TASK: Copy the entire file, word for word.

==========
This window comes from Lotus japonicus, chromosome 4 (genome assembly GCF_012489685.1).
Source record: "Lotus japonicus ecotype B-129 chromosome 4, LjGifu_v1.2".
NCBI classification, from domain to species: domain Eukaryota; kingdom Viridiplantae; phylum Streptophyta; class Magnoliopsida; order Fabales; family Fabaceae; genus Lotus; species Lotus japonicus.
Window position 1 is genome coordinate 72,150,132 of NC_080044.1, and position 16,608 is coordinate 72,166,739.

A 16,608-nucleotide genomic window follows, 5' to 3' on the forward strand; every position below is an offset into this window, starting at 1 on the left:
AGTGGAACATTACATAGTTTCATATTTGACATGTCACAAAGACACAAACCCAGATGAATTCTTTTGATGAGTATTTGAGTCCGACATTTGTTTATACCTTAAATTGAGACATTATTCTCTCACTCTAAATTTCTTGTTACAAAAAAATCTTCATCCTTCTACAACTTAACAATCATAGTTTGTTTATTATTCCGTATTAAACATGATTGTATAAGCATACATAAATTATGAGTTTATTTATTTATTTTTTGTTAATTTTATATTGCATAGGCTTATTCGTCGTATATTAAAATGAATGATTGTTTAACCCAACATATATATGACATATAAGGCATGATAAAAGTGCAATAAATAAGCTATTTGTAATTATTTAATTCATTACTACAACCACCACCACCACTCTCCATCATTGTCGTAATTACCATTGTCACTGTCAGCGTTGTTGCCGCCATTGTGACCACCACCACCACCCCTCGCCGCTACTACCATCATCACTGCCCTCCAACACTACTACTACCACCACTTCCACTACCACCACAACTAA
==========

This window comes from Lotus japonicus, chromosome 4 (genome assembly GCF_012489685.1).
Source record: "Lotus japonicus ecotype B-129 chromosome 4, LjGifu_v1.2".
NCBI classification, from domain to species: domain Eukaryota; kingdom Viridiplantae; phylum Streptophyta; class Magnoliopsida; order Fabales; family Fabaceae; genus Lotus; species Lotus japonicus.
Window position 1 is genome coordinate 72,150,132 of NC_080044.1, and position 16,608 is coordinate 72,166,739.

A 16,608-nucleotide genomic window follows, 5' to 3' on the forward strand; every position below is an offset into this window, starting at 1 on the left:
AGTGGAACATTACATAGTTTCATATTTGACATGTCACAAAGACACAAACCCAGATGAATTCTTTTGATGAGTATTTGAGTCCGACATTTGTTTATACCTTAAATTGAGACATTATTCTCTCACTCTAAATTTCTTGTTACAAAAAAATCTTCATCCTTCTACAACTTAACAATCATAGTTTGTTTATTATTCCGTATTAAACATGATTGTATAAGCATACATAAATTATGAGTTTATTTATTTATTTTTTGTTAATTTTATATTGCATAGGCTTATTCGTCGTATATTAAAATGAATGATTGTTTAACCCAACATATATATGACATATAAGGCATGATAAAAGTGCAATAAATAAGCTATTTGTAATTATTTAATTCATTACTACAACCACCACCACCACTCTCCATCATTGTCGTAATTACCATTGTCACTGTCAGCGTTGTTGCCGCCATTGTGACCACCACCACCACCCCTCGCCGCTACTACCATCATCACTGCCCTCCAACACTACTACTACCACCACTTCCACTACCACCACAACTAA